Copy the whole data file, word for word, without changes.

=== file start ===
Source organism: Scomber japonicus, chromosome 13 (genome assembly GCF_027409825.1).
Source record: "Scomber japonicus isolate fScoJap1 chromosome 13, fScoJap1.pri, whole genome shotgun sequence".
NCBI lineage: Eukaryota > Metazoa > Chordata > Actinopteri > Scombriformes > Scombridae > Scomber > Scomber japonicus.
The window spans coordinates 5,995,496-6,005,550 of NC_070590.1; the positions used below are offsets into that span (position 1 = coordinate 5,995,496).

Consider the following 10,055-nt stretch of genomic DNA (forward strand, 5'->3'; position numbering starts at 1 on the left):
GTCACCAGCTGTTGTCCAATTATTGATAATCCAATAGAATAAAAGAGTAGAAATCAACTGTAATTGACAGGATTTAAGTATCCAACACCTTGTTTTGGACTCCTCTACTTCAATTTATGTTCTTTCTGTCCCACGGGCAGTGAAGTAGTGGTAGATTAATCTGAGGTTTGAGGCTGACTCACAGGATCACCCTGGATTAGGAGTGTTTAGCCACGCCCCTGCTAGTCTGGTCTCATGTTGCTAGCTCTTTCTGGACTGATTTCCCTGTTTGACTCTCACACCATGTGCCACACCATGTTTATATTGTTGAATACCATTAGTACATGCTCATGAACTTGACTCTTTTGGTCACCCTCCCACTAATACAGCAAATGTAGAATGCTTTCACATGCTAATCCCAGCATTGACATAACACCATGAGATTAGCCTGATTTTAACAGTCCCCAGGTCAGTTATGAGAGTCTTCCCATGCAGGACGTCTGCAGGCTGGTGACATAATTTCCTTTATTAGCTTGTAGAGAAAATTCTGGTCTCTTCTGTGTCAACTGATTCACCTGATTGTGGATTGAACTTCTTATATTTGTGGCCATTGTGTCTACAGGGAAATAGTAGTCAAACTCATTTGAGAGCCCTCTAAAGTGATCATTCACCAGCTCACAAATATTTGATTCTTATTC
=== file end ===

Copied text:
Source organism: Scomber japonicus, chromosome 13 (genome assembly GCF_027409825.1).
Source record: "Scomber japonicus isolate fScoJap1 chromosome 13, fScoJap1.pri, whole genome shotgun sequence".
NCBI lineage: Eukaryota > Metazoa > Chordata > Actinopteri > Scombriformes > Scombridae > Scomber > Scomber japonicus.
The window spans coordinates 5,995,496-6,005,550 of NC_070590.1; the positions used below are offsets into that span (position 1 = coordinate 5,995,496).

Consider the following 10,055-nt stretch of genomic DNA (forward strand, 5'->3'; position numbering starts at 1 on the left):
GTCACCAGCTGTTGTCCAATTATTGATAATCCAATAGAATAAAAGAGTAGAAATCAACTGTAATTGACAGGATTTAAGTATCCAACACCTTGTTTTGGACTCCTCTACTTCAATTTATGTTCTTTCTGTCCCACGGGCAGTGAAGTAGTGGTAGATTAATCTGAGGTTTGAGGCTGACTCACAGGATCACCCTGGATTAGGAGTGTTTAGCCACGCCCCTGCTAGTCTGGTCTCATGTTGCTAGCTCTTTCTGGACTGATTTCCCTGTTTGACTCTCACACCATGTGCCACACCATGTTTATATTGTTGAATACCATTAGTACATGCTCATGAACTTGACTCTTTTGGTCACCCTCCCACTAATACAGCAAATGTAGAATGCTTTCACATGCTAATCCCAGCATTGACATAACACCATGAGATTAGCCTGATTTTAACAGTCCCCAGGTCAGTTATGAGAGTCTTCCCATGCAGGACGTCTGCAGGCTGGTGACATAATTTCCTTTATTAGCTTGTAGAGAAAATTCTGGTCTCTTCTGTGTCAACTGATTCACCTGATTGTGGATTGAACTTCTTATATTTGTGGCCATTGTGTCTACAGGGAAATAGTAGTCAAACTCATTTGAGAGCCCTCTAAAGTGATCATTCACCAGCTCACAAATATTTGATTCTTATTC